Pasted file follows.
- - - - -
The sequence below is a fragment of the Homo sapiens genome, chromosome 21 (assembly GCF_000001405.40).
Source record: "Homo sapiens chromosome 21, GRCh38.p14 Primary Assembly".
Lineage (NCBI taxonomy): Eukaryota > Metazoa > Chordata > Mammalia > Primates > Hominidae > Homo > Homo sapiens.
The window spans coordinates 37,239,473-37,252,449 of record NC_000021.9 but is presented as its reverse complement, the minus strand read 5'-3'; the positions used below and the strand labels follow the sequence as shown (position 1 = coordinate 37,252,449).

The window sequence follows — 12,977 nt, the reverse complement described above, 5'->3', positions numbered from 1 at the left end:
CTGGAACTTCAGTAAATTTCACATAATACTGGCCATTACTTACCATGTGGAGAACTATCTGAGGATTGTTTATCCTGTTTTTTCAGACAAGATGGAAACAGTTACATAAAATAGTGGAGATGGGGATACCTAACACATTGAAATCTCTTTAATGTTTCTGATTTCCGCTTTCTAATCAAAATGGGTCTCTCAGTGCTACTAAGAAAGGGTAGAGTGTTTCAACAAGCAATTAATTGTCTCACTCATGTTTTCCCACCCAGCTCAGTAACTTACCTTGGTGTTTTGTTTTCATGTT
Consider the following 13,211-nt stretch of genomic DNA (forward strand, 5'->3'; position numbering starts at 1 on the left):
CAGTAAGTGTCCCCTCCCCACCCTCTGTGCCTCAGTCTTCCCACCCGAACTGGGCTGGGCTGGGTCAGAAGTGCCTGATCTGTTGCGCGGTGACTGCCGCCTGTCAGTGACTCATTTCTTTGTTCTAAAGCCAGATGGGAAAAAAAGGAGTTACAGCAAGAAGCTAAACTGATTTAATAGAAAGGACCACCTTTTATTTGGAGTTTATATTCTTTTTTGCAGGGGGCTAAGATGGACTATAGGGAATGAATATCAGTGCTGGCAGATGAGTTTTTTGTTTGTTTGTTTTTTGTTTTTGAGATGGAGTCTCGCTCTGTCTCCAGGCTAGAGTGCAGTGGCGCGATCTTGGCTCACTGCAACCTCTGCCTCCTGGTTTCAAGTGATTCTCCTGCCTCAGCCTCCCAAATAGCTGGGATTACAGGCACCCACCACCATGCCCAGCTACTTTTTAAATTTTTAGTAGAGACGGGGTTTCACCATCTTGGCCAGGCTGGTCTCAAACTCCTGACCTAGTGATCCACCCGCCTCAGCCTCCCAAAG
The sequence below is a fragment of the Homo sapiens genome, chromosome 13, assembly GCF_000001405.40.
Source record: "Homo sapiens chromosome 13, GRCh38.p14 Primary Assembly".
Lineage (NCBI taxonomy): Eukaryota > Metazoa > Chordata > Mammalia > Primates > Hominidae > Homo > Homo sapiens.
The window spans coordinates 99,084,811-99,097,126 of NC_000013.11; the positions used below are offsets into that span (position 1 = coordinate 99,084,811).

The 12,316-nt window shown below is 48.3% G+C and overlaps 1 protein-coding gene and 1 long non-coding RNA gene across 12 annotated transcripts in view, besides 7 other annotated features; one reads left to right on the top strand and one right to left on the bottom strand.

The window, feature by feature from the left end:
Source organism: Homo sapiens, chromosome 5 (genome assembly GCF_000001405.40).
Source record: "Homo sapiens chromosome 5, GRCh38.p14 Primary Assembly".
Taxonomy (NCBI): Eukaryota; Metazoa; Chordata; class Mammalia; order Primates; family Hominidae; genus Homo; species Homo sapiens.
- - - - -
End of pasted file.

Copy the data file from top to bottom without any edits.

The sequence below is a fragment of the Homo sapiens genome, chromosome 21 (assembly GCF_000001405.40).
Source record: "Homo sapiens chromosome 21, GRCh38.p14 Primary Assembly".
Lineage (NCBI taxonomy): Eukaryota > Metazoa > Chordata > Mammalia > Primates > Hominidae > Homo > Homo sapiens.
The window spans coordinates 37,239,473-37,252,449 of record NC_000021.9 but is presented as its reverse complement, the minus strand read 5'-3'; the positions used below and the strand labels follow the sequence as shown (position 1 = coordinate 37,252,449).

The window sequence follows — 12,977 nt, the reverse complement described above, 5'->3', positions numbered from 1 at the left end:
CTGGAACTTCAGTAAATTTCACATAATACTGGCCATTACTTACCATGTGGAGAACTATCTGAGGATTGTTTATCCTGTTTTTTCAGACAAGATGGAAACAGTTACATAAAATAGTGGAGATGGGGATACCTAACACATTGAAATCTCTTTAATGTTTCTGATTTCCGCTTTCTAATCAAAATGGGTCTCTCAGTGCTACTAAGAAAGGGTAGAGTGTTTCAACAAGCAATTAATTGTCTCACTCATGTTTTCCCACCCAGCTCAGTAACTTACCTTGGTGTTTTGTTTTCATGTT
Consider the following 13,211-nt stretch of genomic DNA (forward strand, 5'->3'; position numbering starts at 1 on the left):
CAGTAAGTGTCCCCTCCCCACCCTCTGTGCCTCAGTCTTCCCACCCGAACTGGGCTGGGCTGGGTCAGAAGTGCCTGATCTGTTGCGCGGTGACTGCCGCCTGTCAGTGACTCATTTCTTTGTTCTAAAGCCAGATGGGAAAAAAAGGAGTTACAGCAAGAAGCTAAACTGATTTAATAGAAAGGACCACCTTTTATTTGGAGTTTATATTCTTTTTTGCAGGGGGCTAAGATGGACTATAGGGAATGAATATCAGTGCTGGCAGATGAGTTTTTTGTTTGTTTGTTTTTTGTTTTTGAGATGGAGTCTCGCTCTGTCTCCAGGCTAGAGTGCAGTGGCGCGATCTTGGCTCACTGCAACCTCTGCCTCCTGGTTTCAAGTGATTCTCCTGCCTCAGCCTCCCAAATAGCTGGGATTACAGGCACCCACCACCATGCCCAGCTACTTTTTAAATTTTTAGTAGAGACGGGGTTTCACCATCTTGGCCAGGCTGGTCTCAAACTCCTGACCTAGTGATCCACCCGCCTCAGCCTCCCAAAG
The sequence below is a fragment of the Homo sapiens genome, chromosome 13, assembly GCF_000001405.40.
Source record: "Homo sapiens chromosome 13, GRCh38.p14 Primary Assembly".
Lineage (NCBI taxonomy): Eukaryota > Metazoa > Chordata > Mammalia > Primates > Hominidae > Homo > Homo sapiens.
The window spans coordinates 99,084,811-99,097,126 of NC_000013.11; the positions used below are offsets into that span (position 1 = coordinate 99,084,811).

The 12,316-nt window shown below is 48.3% G+C and overlaps 1 protein-coding gene and 1 long non-coding RNA gene across 12 annotated transcripts in view, besides 7 other annotated features; one reads left to right on the top strand and one right to left on the bottom strand.

The window, feature by feature from the left end:
Source organism: Homo sapiens, chromosome 5 (genome assembly GCF_000001405.40).
Source record: "Homo sapiens chromosome 5, GRCh38.p14 Primary Assembly".
Taxonomy (NCBI): Eukaryota; Metazoa; Chordata; class Mammalia; order Primates; family Hominidae; genus Homo; species Homo sapiens.